If you are indie pubbing your backlist make sure you have your rights back from your publisher. And in that same vein—keep a copy of your publishing contracts in a file! I can't tell you the number of authors that want to get their rights back or want to change agents but they don't have copies of their contracts. Create a file for every book and put your contracts and paperwork in that file. Get your rights back from the publisher.  Most publishing agreements have a trigger clause for rights to revert back to the author. In some contracts reversion is triggered by sales dropping below a certain number in one quarter, in others it is triggered by a number of years. Contact your publisher and get those rights back!  Then find a great cover designer and formatter and get that backlist up on the web at a market-competitive price. 

As for great indie pubbing resources: Ninc is a great place to start. Women's Fiction Writers Association (WFWA) is a new organization that has both traditionally pubbed and indie pubbed Women's Fiction authors.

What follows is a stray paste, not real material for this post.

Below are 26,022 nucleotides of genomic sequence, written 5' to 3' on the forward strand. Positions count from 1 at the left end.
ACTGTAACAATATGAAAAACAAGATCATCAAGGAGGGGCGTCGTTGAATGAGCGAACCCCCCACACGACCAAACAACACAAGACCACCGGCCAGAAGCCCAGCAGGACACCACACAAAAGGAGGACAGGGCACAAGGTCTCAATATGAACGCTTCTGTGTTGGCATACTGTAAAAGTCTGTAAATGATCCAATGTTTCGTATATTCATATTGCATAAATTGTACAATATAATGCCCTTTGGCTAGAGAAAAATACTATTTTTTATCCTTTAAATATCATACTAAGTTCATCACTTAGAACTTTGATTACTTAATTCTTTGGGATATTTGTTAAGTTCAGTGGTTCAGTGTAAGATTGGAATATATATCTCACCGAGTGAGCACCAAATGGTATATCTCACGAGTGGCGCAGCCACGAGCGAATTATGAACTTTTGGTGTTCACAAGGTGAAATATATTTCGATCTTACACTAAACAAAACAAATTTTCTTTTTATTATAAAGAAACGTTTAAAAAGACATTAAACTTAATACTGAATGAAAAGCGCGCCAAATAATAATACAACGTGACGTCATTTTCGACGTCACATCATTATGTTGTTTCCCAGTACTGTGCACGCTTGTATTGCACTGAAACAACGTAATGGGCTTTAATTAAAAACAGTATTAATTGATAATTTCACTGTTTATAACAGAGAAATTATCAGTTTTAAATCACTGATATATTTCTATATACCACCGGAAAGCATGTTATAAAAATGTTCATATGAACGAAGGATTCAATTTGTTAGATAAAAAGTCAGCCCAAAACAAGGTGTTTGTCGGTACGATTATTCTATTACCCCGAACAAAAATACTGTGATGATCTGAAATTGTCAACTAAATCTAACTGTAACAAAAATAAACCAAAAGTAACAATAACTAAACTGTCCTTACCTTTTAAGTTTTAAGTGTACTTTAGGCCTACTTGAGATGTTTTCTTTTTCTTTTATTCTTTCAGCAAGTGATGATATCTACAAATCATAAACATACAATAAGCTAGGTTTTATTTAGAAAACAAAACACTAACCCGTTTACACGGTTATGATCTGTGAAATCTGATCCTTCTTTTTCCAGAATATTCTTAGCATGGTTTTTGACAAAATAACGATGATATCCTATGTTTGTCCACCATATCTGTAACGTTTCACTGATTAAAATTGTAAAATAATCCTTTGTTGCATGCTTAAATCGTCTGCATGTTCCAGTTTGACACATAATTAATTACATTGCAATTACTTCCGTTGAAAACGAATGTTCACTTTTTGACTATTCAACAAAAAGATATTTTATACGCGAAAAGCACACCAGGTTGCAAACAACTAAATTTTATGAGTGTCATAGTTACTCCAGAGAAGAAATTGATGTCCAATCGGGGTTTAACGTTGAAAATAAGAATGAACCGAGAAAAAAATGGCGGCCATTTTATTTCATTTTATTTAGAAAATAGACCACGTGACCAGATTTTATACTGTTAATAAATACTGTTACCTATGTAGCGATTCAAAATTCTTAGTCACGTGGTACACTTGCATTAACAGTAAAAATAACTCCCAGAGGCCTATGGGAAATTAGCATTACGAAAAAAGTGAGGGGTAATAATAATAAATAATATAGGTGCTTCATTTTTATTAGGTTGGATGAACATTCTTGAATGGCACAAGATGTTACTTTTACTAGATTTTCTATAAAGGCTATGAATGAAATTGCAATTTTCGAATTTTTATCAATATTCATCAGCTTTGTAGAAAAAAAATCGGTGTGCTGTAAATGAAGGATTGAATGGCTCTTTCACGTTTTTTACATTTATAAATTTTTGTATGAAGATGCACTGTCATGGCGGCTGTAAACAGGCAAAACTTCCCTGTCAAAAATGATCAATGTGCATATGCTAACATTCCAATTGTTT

As a writer and a business person you learn from every mistake. Then you put forward what you've learned about craft and business in your next manuscript.

For writers considering traditional publishing and signing with a literary agent, what are the hallmarks of a good agency agreement?

A good agency agreement lays out for the author what the agent will do for them. An author should never forget that an agent works for the author. I know that most authors spend years honing their craft and are thankful when they finally land their first agent. However, while ideally the author/agent relationship is a team effort, the author should remember that ultimately this team is the author's team. A good agent will provide an author opportunities and counsel, but ultimately the decisions are the author's decisions to make.